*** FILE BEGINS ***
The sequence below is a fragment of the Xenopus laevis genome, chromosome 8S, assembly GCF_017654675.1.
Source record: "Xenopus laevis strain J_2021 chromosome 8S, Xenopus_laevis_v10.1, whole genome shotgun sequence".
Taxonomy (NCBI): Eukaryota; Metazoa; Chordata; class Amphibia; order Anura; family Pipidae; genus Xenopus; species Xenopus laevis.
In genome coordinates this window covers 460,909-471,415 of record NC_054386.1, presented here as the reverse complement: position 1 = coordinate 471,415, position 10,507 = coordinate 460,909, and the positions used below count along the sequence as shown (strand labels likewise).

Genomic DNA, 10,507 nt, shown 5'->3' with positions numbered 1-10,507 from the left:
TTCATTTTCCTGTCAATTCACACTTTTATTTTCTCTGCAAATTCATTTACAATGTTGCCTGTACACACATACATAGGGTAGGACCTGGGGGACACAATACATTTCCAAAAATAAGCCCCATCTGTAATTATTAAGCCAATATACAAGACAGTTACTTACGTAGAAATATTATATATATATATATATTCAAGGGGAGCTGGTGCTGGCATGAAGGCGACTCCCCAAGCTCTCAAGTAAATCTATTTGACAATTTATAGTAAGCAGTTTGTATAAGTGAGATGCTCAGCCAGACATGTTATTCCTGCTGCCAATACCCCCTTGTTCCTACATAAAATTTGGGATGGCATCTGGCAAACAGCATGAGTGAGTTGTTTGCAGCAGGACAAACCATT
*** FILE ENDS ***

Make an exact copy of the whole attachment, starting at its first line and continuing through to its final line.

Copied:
The sequence below is a fragment of the Xenopus laevis genome, chromosome 8S, assembly GCF_017654675.1.
Source record: "Xenopus laevis strain J_2021 chromosome 8S, Xenopus_laevis_v10.1, whole genome shotgun sequence".
Taxonomy (NCBI): Eukaryota; Metazoa; Chordata; class Amphibia; order Anura; family Pipidae; genus Xenopus; species Xenopus laevis.
In genome coordinates this window covers 460,909-471,415 of record NC_054386.1, presented here as the reverse complement: position 1 = coordinate 471,415, position 10,507 = coordinate 460,909, and the positions used below count along the sequence as shown (strand labels likewise).

Genomic DNA, 10,507 nt, shown 5'->3' with positions numbered 1-10,507 from the left:
TTCATTTTCCTGTCAATTCACACTTTTATTTTCTCTGCAAATTCATTTACAATGTTGCCTGTACACACATACATAGGGTAGGACCTGGGGGACACAATACATTTCCAAAAATAAGCCCCATCTGTAATTATTAAGCCAATATACAAGACAGTTACTTACGTAGAAATATTATATATATATATATATTCAAGGGGAGCTGGTGCTGGCATGAAGGCGACTCCCCAAGCTCTCAAGTAAATCTATTTGACAATTTATAGTAAGCAGTTTGTATAAGTGAGATGCTCAGCCAGACATGTTATTCCTGCTGCCAATACCCCCTTGTTCCTACATAAAATTTGGGATGGCATCTGGCAAACAGCATGAGTGAGTTGTTTGCAGCAGGACAAACCATT